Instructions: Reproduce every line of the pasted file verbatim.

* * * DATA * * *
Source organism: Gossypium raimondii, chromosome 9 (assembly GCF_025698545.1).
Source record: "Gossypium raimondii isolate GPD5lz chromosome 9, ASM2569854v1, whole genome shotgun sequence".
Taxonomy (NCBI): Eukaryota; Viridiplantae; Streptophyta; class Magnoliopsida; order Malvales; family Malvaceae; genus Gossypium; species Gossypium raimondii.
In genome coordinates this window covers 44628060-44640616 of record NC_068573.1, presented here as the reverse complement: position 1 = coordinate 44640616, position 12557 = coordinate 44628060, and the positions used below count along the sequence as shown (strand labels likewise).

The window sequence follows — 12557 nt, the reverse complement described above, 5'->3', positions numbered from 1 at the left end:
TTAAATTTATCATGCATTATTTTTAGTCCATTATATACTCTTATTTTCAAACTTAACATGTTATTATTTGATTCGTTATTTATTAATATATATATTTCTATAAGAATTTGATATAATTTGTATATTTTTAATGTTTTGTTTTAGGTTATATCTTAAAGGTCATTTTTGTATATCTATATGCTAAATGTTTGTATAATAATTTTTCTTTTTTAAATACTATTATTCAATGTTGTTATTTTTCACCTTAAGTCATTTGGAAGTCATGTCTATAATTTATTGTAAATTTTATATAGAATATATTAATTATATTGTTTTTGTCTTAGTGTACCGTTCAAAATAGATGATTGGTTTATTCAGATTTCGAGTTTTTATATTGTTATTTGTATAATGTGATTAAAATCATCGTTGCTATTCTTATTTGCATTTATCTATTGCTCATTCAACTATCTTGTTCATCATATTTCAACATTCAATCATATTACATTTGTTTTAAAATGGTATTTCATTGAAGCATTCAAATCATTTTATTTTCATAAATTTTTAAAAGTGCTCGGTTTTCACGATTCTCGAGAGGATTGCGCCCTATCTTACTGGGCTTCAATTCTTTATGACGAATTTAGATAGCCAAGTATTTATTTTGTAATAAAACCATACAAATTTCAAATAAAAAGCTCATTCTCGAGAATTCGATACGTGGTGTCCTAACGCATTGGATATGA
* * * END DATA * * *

Source organism: Gossypium raimondii, chromosome 9 (assembly GCF_025698545.1).
Source record: "Gossypium raimondii isolate GPD5lz chromosome 9, ASM2569854v1, whole genome shotgun sequence".
Taxonomy (NCBI): Eukaryota; Viridiplantae; Streptophyta; class Magnoliopsida; order Malvales; family Malvaceae; genus Gossypium; species Gossypium raimondii.
In genome coordinates this window covers 44628060-44640616 of record NC_068573.1, presented here as the reverse complement: position 1 = coordinate 44640616, position 12557 = coordinate 44628060, and the positions used below count along the sequence as shown (strand labels likewise).

The window sequence follows — 12557 nt, the reverse complement described above, 5'->3', positions numbered from 1 at the left end:
TTAAATTTATCATGCATTATTTTTAGTCCATTATATACTCTTATTTTCAAACTTAACATGTTATTATTTGATTCGTTATTTATTAATATATATATTTCTATAAGAATTTGATATAATTTGTATATTTTTAATGTTTTGTTTTAGGTTATATCTTAAAGGTCATTTTTGTATATCTATATGCTAAATGTTTGTATAATAATTTTTCTTTTTTAAATACTATTATTCAATGTTGTTATTTTTCACCTTAAGTCATTTGGAAGTCATGTCTATAATTTATTGTAAATTTTATATAGAATATATTAATTATATTGTTTTTGTCTTAGTGTACCGTTCAAAATAGATGATTGGTTTATTCAGATTTCGAGTTTTTATATTGTTATTTGTATAATGTGATTAAAATCATCGTTGCTATTCTTATTTGCATTTATCTATTGCTCATTCAACTATCTTGTTCATCATATTTCAACATTCAATCATATTACATTTGTTTTAAAATGGTATTTCATTGAAGCATTCAAATCATTTTATTTTCATAAATTTTTAAAAGTGCTCGGTTTTCACGATTCTCGAGAGGATTGCGCCCTATCTTACTGGGCTTCAATTCTTTATGACGAATTTAGATAGCCAAGTATTTATTTTGTAATAAAACCATACAAATTTCAAATAAAAAGCTCATTCTCGAGAATTCGATACGTGGTGTCCTAACGCATTGGATATGA